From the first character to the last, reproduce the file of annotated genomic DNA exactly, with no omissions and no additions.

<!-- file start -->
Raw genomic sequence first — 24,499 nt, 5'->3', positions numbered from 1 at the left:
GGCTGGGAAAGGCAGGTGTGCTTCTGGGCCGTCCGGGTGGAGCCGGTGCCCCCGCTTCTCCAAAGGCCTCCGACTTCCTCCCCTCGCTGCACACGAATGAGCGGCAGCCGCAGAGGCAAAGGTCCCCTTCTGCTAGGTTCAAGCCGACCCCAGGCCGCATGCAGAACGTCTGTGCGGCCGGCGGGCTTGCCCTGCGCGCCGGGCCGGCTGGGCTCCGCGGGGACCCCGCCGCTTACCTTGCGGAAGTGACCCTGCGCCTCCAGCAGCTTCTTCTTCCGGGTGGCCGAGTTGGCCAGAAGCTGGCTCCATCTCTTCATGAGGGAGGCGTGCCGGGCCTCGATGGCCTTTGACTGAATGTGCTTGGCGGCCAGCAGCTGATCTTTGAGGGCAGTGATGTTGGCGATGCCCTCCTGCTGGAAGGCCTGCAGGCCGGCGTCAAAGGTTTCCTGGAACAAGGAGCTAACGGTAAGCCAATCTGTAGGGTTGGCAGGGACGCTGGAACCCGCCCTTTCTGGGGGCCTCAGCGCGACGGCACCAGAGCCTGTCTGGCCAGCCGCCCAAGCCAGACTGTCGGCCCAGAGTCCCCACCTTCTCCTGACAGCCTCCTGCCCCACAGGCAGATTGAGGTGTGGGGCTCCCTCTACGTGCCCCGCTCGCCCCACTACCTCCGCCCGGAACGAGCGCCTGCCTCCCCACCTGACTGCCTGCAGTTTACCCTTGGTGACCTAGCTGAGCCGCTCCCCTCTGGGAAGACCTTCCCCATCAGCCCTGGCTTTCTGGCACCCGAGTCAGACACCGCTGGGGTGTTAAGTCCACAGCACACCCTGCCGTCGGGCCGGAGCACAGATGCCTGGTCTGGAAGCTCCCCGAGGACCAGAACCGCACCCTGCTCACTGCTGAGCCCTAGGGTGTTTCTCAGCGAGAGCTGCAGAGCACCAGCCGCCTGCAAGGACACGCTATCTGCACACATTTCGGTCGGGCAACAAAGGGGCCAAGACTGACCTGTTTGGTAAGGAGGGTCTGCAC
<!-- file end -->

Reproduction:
Raw genomic sequence first — 24,499 nt, 5'->3', positions numbered from 1 at the left:
GGCTGGGAAAGGCAGGTGTGCTTCTGGGCCGTCCGGGTGGAGCCGGTGCCCCCGCTTCTCCAAAGGCCTCCGACTTCCTCCCCTCGCTGCACACGAATGAGCGGCAGCCGCAGAGGCAAAGGTCCCCTTCTGCTAGGTTCAAGCCGACCCCAGGCCGCATGCAGAACGTCTGTGCGGCCGGCGGGCTTGCCCTGCGCGCCGGGCCGGCTGGGCTCCGCGGGGACCCCGCCGCTTACCTTGCGGAAGTGACCCTGCGCCTCCAGCAGCTTCTTCTTCCGGGTGGCCGAGTTGGCCAGAAGCTGGCTCCATCTCTTCATGAGGGAGGCGTGCCGGGCCTCGATGGCCTTTGACTGAATGTGCTTGGCGGCCAGCAGCTGATCTTTGAGGGCAGTGATGTTGGCGATGCCCTCCTGCTGGAAGGCCTGCAGGCCGGCGTCAAAGGTTTCCTGGAACAAGGAGCTAACGGTAAGCCAATCTGTAGGGTTGGCAGGGACGCTGGAACCCGCCCTTTCTGGGGGCCTCAGCGCGACGGCACCAGAGCCTGTCTGGCCAGCCGCCCAAGCCAGACTGTCGGCCCAGAGTCCCCACCTTCTCCTGACAGCCTCCTGCCCCACAGGCAGATTGAGGTGTGGGGCTCCCTCTACGTGCCCCGCTCGCCCCACTACCTCCGCCCGGAACGAGCGCCTGCCTCCCCACCTGACTGCCTGCAGTTTACCCTTGGTGACCTAGCTGAGCCGCTCCCCTCTGGGAAGACCTTCCCCATCAGCCCTGGCTTTCTGGCACCCGAGTCAGACACCGCTGGGGTGTTAAGTCCACAGCACACCCTGCCGTCGGGCCGGAGCACAGATGCCTGGTCTGGAAGCTCCCCGAGGACCAGAACCGCACCCTGCTCACTGCTGAGCCCTAGGGTGTTTCTCAGCGAGAGCTGCAGAGCACCAGCCGCCTGCAAGGACACGCTATCTGCACACATTTCGGTCGGGCAACAAAGGGGCCAAGACTGACCTGTTTGGTAAGGAGGGTCTGCAC